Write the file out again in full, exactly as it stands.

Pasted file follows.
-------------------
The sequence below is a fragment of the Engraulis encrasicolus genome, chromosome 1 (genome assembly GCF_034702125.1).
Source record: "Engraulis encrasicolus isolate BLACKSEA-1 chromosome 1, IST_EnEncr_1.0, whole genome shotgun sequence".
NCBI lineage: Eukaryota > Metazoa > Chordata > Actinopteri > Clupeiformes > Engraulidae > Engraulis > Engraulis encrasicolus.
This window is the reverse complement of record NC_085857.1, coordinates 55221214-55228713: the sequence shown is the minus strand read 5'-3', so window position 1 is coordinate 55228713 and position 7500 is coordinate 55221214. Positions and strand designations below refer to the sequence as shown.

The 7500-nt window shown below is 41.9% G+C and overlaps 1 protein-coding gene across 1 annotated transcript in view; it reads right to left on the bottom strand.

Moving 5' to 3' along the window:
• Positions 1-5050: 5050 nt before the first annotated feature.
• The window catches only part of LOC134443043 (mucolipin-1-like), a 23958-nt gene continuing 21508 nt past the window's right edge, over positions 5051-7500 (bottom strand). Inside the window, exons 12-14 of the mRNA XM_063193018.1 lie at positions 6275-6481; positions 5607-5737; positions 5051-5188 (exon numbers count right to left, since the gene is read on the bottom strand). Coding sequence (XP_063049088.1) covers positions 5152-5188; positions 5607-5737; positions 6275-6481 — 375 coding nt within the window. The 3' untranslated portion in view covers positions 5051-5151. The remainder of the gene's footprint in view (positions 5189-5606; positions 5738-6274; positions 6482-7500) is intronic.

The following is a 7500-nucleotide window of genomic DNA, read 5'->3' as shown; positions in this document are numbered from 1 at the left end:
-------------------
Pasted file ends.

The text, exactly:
The sequence below is a fragment of the Engraulis encrasicolus genome, chromosome 1 (genome assembly GCF_034702125.1).
Source record: "Engraulis encrasicolus isolate BLACKSEA-1 chromosome 1, IST_EnEncr_1.0, whole genome shotgun sequence".
NCBI lineage: Eukaryota > Metazoa > Chordata > Actinopteri > Clupeiformes > Engraulidae > Engraulis > Engraulis encrasicolus.
This window is the reverse complement of record NC_085857.1, coordinates 55221214-55228713: the sequence shown is the minus strand read 5'-3', so window position 1 is coordinate 55228713 and position 7500 is coordinate 55221214. Positions and strand designations below refer to the sequence as shown.

The 7500-nt window shown below is 41.9% G+C and overlaps 1 protein-coding gene across 1 annotated transcript in view; it reads right to left on the bottom strand.

Moving 5' to 3' along the window:
• Positions 1-5050: 5050 nt before the first annotated feature.
• The window catches only part of LOC134443043 (mucolipin-1-like), a 23958-nt gene continuing 21508 nt past the window's right edge, over positions 5051-7500 (bottom strand). Inside the window, exons 12-14 of the mRNA XM_063193018.1 lie at positions 6275-6481; positions 5607-5737; positions 5051-5188 (exon numbers count right to left, since the gene is read on the bottom strand). Coding sequence (XP_063049088.1) covers positions 5152-5188; positions 5607-5737; positions 6275-6481 — 375 coding nt within the window. The 3' untranslated portion in view covers positions 5051-5151. The remainder of the gene's footprint in view (positions 5189-5606; positions 5738-6274; positions 6482-7500) is intronic.

The following is a 7500-nucleotide window of genomic DNA, read 5'->3' as shown; positions in this document are numbered from 1 at the left end: